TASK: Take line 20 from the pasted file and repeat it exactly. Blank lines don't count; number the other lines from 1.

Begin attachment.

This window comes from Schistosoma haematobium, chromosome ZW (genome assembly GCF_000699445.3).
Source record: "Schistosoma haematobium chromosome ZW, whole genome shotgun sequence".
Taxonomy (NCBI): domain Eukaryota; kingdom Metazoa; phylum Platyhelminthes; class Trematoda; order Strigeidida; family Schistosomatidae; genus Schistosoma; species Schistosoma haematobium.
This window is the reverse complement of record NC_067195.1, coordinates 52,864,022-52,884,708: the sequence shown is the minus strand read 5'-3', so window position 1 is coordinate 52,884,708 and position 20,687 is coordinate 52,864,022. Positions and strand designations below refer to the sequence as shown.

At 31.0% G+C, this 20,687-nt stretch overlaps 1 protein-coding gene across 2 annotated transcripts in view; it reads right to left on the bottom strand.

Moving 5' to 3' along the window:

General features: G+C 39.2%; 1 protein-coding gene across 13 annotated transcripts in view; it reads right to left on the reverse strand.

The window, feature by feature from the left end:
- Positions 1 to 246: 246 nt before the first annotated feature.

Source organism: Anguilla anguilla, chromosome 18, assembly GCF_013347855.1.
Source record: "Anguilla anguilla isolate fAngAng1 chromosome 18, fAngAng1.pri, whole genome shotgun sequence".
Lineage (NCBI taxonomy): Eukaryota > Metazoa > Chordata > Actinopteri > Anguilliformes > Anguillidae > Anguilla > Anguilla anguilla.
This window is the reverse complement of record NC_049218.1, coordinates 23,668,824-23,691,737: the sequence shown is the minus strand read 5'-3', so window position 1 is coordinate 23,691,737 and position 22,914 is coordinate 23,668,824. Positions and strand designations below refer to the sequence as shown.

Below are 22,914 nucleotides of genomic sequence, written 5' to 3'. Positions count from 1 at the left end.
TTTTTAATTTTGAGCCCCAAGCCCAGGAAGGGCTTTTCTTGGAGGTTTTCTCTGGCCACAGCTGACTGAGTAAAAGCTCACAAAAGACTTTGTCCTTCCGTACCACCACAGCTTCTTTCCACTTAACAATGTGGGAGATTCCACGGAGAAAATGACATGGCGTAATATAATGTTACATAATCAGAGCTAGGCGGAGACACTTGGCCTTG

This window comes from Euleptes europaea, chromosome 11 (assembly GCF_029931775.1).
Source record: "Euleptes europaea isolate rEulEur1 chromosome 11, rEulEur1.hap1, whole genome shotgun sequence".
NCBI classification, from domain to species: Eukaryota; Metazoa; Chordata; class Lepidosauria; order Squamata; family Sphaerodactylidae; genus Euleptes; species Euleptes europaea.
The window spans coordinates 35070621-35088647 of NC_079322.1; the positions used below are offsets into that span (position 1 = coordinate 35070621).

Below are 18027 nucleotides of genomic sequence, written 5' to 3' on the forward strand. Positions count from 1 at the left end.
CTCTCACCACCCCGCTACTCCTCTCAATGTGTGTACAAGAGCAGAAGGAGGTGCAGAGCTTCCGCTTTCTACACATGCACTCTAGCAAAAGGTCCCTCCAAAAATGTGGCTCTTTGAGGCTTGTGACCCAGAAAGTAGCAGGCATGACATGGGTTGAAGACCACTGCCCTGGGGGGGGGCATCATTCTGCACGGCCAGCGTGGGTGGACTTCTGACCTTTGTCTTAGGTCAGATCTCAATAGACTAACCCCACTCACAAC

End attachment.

Below are 18027 nucleotides of genomic sequence, written 5' to 3' on the forward strand. Positions count from 1 at the left end.